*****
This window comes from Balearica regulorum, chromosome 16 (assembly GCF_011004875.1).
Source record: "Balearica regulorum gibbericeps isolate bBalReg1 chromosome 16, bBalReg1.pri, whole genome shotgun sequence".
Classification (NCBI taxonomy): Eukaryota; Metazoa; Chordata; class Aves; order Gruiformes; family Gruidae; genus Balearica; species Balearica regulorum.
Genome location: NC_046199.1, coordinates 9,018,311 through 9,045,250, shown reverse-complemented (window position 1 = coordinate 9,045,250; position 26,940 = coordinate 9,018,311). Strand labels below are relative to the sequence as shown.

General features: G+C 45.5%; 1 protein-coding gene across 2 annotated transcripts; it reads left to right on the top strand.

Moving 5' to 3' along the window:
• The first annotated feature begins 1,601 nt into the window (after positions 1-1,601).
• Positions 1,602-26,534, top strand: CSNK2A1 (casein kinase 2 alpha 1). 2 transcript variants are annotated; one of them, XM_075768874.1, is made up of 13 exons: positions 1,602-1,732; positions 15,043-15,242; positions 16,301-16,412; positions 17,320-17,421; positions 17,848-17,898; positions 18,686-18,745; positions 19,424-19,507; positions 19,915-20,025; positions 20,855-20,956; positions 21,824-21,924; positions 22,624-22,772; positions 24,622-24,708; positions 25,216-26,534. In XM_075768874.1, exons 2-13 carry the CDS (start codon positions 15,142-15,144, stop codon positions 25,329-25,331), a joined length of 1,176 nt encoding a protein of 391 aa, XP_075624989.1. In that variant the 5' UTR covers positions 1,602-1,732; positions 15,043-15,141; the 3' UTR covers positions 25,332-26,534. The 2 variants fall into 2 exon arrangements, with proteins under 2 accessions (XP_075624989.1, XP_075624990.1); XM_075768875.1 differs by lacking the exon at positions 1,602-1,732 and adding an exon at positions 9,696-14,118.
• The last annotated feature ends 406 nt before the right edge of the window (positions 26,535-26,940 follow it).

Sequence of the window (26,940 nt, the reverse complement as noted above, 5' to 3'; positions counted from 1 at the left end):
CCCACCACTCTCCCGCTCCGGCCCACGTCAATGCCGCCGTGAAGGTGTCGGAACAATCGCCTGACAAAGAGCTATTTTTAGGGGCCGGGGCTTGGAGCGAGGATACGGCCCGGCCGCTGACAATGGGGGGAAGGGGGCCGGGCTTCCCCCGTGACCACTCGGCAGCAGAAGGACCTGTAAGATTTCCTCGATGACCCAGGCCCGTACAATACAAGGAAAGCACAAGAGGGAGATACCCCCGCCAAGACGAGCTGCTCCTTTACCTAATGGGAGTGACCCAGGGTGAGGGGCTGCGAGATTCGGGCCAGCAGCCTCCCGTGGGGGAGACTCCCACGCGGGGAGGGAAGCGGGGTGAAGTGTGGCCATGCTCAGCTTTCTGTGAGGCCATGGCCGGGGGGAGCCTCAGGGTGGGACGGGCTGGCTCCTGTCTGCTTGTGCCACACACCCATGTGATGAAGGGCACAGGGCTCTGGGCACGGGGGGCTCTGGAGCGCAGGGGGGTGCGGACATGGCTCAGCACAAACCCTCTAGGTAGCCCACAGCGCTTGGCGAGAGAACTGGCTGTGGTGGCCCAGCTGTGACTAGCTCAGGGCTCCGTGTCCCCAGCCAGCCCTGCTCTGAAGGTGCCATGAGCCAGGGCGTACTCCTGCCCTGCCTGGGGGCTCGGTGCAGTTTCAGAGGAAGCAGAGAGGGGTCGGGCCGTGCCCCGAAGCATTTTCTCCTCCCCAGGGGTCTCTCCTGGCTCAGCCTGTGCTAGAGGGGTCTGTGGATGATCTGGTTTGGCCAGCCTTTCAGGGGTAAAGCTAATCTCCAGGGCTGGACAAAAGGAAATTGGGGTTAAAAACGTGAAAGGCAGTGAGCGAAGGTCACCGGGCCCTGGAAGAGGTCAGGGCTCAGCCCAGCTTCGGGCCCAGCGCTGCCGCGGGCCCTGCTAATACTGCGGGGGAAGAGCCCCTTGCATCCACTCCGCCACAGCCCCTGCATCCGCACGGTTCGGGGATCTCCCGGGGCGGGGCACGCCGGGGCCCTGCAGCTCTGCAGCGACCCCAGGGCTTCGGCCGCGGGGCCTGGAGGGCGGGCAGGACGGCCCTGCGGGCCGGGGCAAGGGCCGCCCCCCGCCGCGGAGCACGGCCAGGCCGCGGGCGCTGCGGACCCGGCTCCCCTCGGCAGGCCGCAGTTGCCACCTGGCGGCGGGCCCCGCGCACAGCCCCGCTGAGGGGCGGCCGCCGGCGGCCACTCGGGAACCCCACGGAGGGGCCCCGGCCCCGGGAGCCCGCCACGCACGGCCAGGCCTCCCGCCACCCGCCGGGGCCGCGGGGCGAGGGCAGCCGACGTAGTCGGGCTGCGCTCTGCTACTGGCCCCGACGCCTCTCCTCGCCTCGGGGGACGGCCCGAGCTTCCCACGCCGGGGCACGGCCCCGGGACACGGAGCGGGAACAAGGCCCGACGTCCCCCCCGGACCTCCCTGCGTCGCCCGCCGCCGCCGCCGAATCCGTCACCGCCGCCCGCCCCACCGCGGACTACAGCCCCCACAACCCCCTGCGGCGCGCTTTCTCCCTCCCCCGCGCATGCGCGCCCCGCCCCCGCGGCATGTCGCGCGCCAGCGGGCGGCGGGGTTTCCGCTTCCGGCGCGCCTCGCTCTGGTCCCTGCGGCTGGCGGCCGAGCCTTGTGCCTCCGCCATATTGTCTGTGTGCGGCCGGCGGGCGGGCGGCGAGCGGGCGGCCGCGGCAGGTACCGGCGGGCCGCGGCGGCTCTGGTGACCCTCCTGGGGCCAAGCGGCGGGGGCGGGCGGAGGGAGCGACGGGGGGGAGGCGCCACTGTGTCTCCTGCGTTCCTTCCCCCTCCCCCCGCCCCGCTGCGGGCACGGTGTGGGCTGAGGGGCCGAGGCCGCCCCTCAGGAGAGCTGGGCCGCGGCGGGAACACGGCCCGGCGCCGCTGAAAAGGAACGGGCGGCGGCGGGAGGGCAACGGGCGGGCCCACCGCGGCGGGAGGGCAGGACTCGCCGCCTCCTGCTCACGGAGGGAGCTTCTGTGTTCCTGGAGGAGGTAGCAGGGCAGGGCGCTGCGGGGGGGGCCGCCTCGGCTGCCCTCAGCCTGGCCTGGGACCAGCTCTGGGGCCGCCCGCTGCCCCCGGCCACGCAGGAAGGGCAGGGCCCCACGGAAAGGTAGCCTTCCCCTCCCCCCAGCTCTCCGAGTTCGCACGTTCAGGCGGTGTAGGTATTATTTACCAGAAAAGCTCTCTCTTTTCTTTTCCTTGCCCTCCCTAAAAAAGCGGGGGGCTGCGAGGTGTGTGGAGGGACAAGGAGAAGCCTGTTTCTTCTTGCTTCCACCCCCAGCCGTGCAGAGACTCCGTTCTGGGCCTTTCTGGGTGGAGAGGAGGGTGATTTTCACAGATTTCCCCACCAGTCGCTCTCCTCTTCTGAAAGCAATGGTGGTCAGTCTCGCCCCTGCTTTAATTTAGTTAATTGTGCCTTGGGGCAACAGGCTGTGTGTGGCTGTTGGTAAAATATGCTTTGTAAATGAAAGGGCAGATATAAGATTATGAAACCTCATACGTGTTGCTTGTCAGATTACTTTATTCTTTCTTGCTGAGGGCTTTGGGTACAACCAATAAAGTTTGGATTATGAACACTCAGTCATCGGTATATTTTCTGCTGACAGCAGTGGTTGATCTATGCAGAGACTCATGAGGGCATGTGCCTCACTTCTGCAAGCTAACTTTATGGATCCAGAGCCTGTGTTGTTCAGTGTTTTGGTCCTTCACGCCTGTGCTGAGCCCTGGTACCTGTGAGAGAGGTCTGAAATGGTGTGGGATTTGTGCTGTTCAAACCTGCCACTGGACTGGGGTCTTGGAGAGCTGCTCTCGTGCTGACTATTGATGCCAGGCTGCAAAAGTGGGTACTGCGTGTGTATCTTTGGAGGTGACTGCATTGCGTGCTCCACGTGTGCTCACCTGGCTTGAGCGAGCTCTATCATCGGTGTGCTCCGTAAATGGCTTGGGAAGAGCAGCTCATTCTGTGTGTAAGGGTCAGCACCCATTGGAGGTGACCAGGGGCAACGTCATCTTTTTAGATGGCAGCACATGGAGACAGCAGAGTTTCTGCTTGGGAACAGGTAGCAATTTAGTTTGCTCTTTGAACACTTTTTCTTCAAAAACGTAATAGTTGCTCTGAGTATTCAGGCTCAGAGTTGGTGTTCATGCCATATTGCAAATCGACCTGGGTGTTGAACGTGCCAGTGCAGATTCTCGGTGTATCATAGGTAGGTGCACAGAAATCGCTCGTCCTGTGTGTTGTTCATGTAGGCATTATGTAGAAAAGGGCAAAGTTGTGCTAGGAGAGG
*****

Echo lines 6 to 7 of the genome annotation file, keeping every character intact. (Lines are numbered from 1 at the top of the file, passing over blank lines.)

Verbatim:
Moving 5' to 3' along the window:
• The first annotated feature begins 1,601 nt into the window (after positions 1-1,601).